Preferred DNS server:
Alternate DNS server:

So now, when I am connected to my network, where it normally says "Connected to the Internet", it says "". There is a globe shown on the taskbar, but I cannot view webpages. When I "Diagnose" with "Windows Network Diagnostics", it tells me the following:

Window tried a repair but a problem still exists.  Cannot communicate with Primary DNS Server(
Network diagnostics pinged the remote host but did not receive a response.

Upon running the Minecraft server, it said FAILED TO BIND TO PORT!. That was when the local ip ended in .9. It started normally after I changed it to .135. The client responds to localhost with Cant reach server. I have, at the moment, disabled the firewall, and the server is in offline mode.
You shouldn't be setting a static IP on your local computer; remove all that. You should be giving your computer a static DHCP'd IP on your router.
192.168.x.x is your internal IP. You can connect to other computers on your network with their internal address; welcome to the basis of intranet.

Now, back to the topic at hand: How did you login to your router?
Okay, stopped telling my computer what IP to use; now it says "Obtain an IP address automatically".

I login to my router by typing into the address bar in Firefox, and am greeted with:
Okay, good.

Start/End Port: 47760-47760
Protocol: TCP
LAN IP Address:
Start/End Port Remote: 0-65535
Remote IP Address:

That's okay. Now make sure the Minecraft server properties file lists 47760 and you should be good to go. If you encounter another error let us know.
Eh, Failed to bind to port again. The server.properties still says "" though (as usual, the one auto assigned was ending in .4). Should I type in my local IP or remove the IP from the file altogether?
Wat? You are telling your router to forward the port to .0.135 but the server thinks it's on .0.153? Fix it Smile
>.< I meant 135.

I removed the IP from the server.properties file. Currently neither localhost nor the IP ( detects the server. (meaning I tried localhost on the same PC and the IP on a different one.)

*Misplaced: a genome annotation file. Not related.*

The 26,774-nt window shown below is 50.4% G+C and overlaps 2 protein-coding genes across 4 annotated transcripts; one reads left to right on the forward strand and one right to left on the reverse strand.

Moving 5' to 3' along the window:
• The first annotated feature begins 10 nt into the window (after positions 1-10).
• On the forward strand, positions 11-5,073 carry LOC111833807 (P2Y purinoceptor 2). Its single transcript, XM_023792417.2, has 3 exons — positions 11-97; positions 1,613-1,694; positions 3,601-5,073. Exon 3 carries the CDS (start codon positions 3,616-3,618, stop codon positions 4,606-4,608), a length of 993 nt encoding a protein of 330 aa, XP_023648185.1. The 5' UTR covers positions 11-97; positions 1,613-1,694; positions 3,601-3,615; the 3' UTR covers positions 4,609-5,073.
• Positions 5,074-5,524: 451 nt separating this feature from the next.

Okay. Is the console saying "Failed to bind to host" or the client? If it's the client, you need to specify the port in your URL. so x.x.x.x:47760 since the MC client just assumes the server is on the default port.

I'm not sure why the server would throw that but Google can tell you.
Well that isn't the error anymore, that was when the ip was specified, and as .135. Now the error is: "Can't reach server" in red letters at the "Play Multiplayer" screen. Upon trying to connect, the client on the server computer says "Connection refused: connect" but the other computer says "Connection timed out: connect".
Where is the "other computer" in relation to the server computer? (Inside or outside the network?)

Also, run through Portforward.com again and ensure Port 47760 is open.
It is on the same network, internet-bearing.

Do you mean an open port checker? Portforward.com only has one to download, which I'd prefer not to do; is it okay to use yougetsignal.com, which says it is closed?
[Edit] Perhaps it is closed because the router page still has the .135 number listed?
It's supposed to be listed. Listed as a Static IP outside of your dynamic range. Then the port (47760) needs to be forwarded to that IP (.135). I would assume the router would automatically open the port after that.

Perhaps try turning on or enabling uPNP or something of that nature.
Try removing the ip all together then make sure that port 25565 is open, then in the server.properties file, under the port setting type 25565, run the server, then type in your public ip into the ip box you get from editing a server in the server list of minecraft. If that doesn't work then you have something else configured wrong.